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Future research will most likely show a substantial spike due to COVID-19, continuing a troubling trend: The number of women dying from heart disease has increased every year over the past decade, especially among young women of color.

Part of the reason is that women are less likely than men to get the treatment they need when they are hospitalized and more likely to do badly after a heart attack.

Yet only 1 in 5 American women understand that heart disease is the leading cause of death.

Less than half of primary care physicians and cardiologists feel well prepared to assess cardiovascular disease in women.

That all of this is happening in 2021 is unacceptable.

Know the risk

Certainly, we need research and investment to bring about systemic change. However, we also know enough to implement a simple solution right now: Tell women they’re in danger, and tell them how to save their hearts.

It starts by educating women about the symptoms of a heart attack, which include jaw pain, shortness of breath, back pain, extreme fatigue, nausea, and dizziness – far from the stereotypical image of a man clutching his chest in pain.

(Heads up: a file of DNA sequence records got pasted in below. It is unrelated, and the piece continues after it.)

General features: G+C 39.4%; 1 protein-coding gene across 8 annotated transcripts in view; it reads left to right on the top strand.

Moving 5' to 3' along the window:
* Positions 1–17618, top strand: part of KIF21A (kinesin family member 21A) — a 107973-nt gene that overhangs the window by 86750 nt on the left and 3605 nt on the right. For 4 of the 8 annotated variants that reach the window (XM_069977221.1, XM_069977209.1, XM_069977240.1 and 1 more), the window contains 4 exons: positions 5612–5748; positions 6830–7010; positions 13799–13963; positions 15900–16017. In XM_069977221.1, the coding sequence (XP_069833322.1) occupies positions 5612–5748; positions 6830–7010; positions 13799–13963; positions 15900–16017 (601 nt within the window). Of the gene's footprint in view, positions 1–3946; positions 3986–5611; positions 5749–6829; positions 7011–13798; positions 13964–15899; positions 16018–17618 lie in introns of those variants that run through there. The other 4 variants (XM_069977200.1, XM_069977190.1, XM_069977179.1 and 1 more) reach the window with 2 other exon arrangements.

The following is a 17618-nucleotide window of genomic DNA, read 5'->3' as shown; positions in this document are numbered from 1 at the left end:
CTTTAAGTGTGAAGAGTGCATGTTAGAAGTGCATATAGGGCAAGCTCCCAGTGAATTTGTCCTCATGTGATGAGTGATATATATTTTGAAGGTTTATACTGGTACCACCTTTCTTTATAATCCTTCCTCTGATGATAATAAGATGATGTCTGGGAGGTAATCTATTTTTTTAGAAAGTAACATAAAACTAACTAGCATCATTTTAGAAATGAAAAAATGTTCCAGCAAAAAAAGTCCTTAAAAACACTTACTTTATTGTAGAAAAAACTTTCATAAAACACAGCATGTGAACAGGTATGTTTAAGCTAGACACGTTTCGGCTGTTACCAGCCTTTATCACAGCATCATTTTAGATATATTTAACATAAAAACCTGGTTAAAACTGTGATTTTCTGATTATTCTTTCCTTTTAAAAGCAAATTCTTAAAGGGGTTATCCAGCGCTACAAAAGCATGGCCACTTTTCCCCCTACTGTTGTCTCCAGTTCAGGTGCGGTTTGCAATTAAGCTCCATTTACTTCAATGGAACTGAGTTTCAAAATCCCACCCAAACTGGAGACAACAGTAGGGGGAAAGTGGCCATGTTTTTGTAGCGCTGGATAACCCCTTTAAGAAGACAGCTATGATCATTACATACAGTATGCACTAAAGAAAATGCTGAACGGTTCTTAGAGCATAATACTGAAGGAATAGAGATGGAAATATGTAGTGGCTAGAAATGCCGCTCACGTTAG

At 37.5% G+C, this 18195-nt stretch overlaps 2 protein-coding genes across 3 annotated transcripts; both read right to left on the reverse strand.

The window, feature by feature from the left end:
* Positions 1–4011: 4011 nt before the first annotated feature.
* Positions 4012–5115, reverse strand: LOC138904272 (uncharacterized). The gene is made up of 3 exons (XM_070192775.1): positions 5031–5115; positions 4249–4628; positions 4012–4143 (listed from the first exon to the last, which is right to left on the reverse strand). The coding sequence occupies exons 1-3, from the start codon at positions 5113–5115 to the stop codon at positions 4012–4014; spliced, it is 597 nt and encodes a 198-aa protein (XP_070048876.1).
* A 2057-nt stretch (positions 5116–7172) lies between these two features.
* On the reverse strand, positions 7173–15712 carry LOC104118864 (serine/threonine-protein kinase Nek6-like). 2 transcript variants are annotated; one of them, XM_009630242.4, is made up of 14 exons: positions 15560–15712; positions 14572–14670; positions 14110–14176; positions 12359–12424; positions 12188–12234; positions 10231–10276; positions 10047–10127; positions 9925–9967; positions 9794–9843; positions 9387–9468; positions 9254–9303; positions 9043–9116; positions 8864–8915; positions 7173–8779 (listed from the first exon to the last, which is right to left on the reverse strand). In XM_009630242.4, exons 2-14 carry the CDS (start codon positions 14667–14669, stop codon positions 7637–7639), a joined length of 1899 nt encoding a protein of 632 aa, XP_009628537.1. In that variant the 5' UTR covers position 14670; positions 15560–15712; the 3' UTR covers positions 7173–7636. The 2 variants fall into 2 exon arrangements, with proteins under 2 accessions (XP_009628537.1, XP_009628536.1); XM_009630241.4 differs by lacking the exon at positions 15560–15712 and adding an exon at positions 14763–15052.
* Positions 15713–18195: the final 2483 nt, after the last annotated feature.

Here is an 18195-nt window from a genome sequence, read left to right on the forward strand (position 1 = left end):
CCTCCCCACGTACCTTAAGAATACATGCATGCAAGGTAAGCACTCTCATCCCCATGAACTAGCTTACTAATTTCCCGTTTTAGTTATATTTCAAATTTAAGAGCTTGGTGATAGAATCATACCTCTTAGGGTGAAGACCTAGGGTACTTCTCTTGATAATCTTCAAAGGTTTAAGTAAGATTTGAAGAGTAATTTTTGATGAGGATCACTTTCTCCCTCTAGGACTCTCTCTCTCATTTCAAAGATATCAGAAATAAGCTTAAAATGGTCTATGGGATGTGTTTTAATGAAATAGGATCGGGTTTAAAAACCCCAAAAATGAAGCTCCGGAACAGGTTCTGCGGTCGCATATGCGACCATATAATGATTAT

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We can also encourage women to talk about heart disease with their friends and family. Organizations like WomenHeart provide peer-to-peer support, which is essential both for healthy recovery and in fighting the stigma that still surrounds heart disease.

We need a national wake-up call. Campaigns supported by the federal government, sustained over a period of several years and properly funded, have been shown to be very effective in raising awareness of smoking, diabetes and other diseases and, ultimately, in improving outcomes. health in the United States.

A similar public health education campaign on heart disease could raise awareness among the most vulnerable women nationwide, educate doctors and the public about gender differences in symptoms and treatment, and would benefit those over 43. million women in the United States living with or at risk for heart disease.

What are we waiting for?

COVID-19 is likely to be endemic, persistent like the seasonal flu, and creating a more dangerous variable for women’s heart health. Hopefully this pandemic will end the historical oblivion of this crucial issue for women. There is no more time – and no more excuses.

Barbra Streisand is founder of the Barbra Streisand Women’s Heart Center in Cedars-Sinai, Los Angeles and co-founder, along with Ronald O. Perelman, of the Women’s Heart Alliance. Dr C. Noel Bairey Merz is Director of the Barbra Streisand Women’s Heart Center, the Linda Joy Pollin Women’s Heart Health Program, and the Erika J. Glazer Women’s Heart Research Initiative at the Cedars-Sinai Heart Institute, where she is Professor of Medicine.

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This article originally appeared on USA TODAY: Women’s Heart Health: Barbra Streisand On Long-Term Problems With COVID